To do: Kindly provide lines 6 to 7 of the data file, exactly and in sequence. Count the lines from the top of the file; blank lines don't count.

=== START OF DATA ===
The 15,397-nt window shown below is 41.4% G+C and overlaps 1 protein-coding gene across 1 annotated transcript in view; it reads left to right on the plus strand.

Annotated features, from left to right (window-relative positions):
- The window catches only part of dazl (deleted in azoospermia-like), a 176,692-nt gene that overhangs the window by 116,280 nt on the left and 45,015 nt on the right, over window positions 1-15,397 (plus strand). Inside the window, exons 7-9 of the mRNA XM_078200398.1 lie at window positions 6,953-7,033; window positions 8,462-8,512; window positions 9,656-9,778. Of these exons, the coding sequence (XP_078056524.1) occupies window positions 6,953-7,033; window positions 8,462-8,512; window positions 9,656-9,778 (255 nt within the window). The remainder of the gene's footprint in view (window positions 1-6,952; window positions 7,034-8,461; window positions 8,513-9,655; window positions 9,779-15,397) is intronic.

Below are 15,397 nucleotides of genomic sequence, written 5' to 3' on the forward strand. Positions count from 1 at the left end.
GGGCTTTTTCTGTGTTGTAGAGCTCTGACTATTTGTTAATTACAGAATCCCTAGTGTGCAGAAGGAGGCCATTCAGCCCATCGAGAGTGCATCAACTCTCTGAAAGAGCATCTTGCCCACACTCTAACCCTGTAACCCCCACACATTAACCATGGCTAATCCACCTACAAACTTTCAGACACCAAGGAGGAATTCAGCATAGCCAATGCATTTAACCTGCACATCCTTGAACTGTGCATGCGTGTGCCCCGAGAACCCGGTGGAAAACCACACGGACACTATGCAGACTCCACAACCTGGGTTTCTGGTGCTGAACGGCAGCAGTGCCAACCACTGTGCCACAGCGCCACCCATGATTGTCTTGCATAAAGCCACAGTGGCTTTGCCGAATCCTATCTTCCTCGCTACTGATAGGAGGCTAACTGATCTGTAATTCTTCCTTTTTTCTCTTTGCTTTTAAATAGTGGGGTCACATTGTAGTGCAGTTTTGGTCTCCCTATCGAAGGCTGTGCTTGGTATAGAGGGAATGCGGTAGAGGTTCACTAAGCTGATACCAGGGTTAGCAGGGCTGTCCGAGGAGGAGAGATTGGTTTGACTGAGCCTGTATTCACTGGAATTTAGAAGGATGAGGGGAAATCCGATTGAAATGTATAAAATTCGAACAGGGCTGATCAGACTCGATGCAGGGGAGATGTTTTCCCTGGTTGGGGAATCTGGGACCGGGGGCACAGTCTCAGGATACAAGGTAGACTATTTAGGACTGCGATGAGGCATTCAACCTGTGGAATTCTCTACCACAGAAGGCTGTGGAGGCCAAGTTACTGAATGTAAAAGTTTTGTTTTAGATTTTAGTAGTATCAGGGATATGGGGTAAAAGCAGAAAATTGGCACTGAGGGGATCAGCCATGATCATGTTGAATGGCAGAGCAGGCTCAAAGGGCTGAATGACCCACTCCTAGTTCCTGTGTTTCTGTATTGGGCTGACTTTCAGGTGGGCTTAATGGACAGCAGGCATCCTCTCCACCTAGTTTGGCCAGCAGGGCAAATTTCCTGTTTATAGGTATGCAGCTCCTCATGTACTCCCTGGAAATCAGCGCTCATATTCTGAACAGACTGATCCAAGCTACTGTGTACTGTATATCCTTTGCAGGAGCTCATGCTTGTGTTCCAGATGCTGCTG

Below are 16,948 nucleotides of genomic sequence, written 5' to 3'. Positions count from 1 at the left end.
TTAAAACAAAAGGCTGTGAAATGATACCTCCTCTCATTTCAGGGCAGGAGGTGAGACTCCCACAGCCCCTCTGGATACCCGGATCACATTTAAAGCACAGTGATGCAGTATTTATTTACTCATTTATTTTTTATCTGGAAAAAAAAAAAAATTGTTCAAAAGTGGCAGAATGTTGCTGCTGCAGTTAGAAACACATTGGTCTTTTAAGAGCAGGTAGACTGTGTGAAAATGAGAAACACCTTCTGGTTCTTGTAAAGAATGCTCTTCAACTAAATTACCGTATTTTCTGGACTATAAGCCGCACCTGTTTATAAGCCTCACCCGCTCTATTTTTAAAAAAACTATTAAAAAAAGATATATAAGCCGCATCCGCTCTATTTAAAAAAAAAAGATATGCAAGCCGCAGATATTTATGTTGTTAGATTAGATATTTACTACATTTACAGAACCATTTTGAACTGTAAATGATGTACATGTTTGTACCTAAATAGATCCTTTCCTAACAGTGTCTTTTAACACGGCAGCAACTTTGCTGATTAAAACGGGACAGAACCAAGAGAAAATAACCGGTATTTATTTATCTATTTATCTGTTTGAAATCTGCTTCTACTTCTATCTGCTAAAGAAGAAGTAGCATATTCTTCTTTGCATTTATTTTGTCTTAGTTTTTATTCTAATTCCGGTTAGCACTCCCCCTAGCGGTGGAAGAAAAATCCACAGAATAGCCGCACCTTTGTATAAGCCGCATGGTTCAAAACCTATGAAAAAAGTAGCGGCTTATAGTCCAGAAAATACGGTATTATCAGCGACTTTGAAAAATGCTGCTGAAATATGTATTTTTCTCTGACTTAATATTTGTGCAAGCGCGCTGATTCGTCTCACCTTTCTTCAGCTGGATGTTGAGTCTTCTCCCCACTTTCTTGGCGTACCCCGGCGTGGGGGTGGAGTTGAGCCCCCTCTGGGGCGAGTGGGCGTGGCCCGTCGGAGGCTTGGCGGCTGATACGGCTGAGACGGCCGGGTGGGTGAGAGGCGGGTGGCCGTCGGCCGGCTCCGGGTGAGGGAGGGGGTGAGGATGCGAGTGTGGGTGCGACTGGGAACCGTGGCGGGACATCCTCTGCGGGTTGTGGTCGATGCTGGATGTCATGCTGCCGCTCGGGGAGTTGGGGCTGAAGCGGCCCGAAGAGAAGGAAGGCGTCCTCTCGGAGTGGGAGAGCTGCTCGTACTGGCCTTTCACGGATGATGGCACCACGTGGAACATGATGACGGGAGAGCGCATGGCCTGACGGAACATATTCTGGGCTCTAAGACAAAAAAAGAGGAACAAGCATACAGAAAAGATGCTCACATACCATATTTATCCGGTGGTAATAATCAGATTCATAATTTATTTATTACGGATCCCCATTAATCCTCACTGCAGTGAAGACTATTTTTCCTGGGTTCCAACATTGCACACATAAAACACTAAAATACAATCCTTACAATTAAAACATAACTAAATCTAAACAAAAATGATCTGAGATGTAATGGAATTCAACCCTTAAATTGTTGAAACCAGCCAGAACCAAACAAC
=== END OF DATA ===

Below are 16,948 nucleotides of genomic sequence, written 5' to 3'. Positions count from 1 at the left end.
TTAAAACAAAAGGCTGTGAAATGATACCTCCTCTCATTTCAGGGCAGGAGGTGAGACTCCCACAGCCCCTCTGGATACCCGGATCACATTTAAAGCACAGTGATGCAGTATTTATTTACTCATTTATTTTTTATCTGGAAAAAAAAAAAAATTGTTCAAAAGTGGCAGAATGTTGCTGCTGCAGTTAGAAACACATTGGTCTTTTAAGAGCAGGTAGACTGTGTGAAAATGAGAAACACCTTCTGGTTCTTGTAAAGAATGCTCTTCAACTAAATTACCGTATTTTCTGGACTATAAGCCGCACCTGTTTATAAGCCTCACCCGCTCTATTTTTAAAAAAACTATTAAAAAAAGATATATAAGCCGCATCCGCTCTATTTAAAAAAAAAAGATATGCAAGCCGCAGATATTTATGTTGTTAGATTAGATATTTACTACATTTACAGAACCATTTTGAACTGTAAATGATGTACATGTTTGTACCTAAATAGATCCTTTCCTAACAGTGTCTTTTAACACGGCAGCAACTTTGCTGATTAAAACGGGACAGAACCAAGAGAAAATAACCGGTATTTATTTATCTATTTATCTGTTTGAAATCTGCTTCTACTTCTATCTGCTAAAGAAGAAGTAGCATATTCTTCTTTGCATTTATTTTGTCTTAGTTTTTATTCTAATTCCGGTTAGCACTCCCCCTAGCGGTGGAAGAAAAATCCACAGAATAGCCGCACCTTTGTATAAGCCGCATGGTTCAAAACCTATGAAAAAAGTAGCGGCTTATAGTCCAGAAAATACGGTATTATCAGCGACTTTGAAAAATGCTGCTGAAATATGTATTTTTCTCTGACTTAATATTTGTGCAAGCGCGCTGATTCGTCTCACCTTTCTTCAGCTGGATGTTGAGTCTTCTCCCCACTTTCTTGGCGTACCCCGGCGTGGGGGTGGAGTTGAGCCCCCTCTGGGGCGAGTGGGCGTGGCCCGTCGGAGGCTTGGCGGCTGATACGGCTGAGACGGCCGGGTGGGTGAGAGGCGGGTGGCCGTCGGCCGGCTCCGGGTGAGGGAGGGGGTGAGGATGCGAGTGTGGGTGCGACTGGGAACCGTGGCGGGACATCCTCTGCGGGTTGTGGTCGATGCTGGATGTCATGCTGCCGCTCGGGGAGTTGGGGCTGAAGCGGCCCGAAGAGAAGGAAGGCGTCCTCTCGGAGTGGGAGAGCTGCTCGTACTGGCCTTTCACGGATGATGGCACCACGTGGAACATGATGACGGGAGAGCGCATGGCCTGACGGAACATATTCTGGGCTCTAAGACAAAAAAAGAGGAACAAGCATACAGAAAAGATGCTCACATACCATATTTATCCGGTGGTAATAATCAGATTCATAATTTATTTATTACGGATCCCCATTAATCCTCACTGCAGTGAAGACTATTTTTCCTGGGTTCCAACATTGCACACATAAAACACTAAAATACAATCCTTACAATTAAAACATAACTAAATCTAAACAAAAATGATCTGAGATGTAATGGAATTCAACCCTTAAATTGTTGAAACCAGCCAGAACCAAACAAC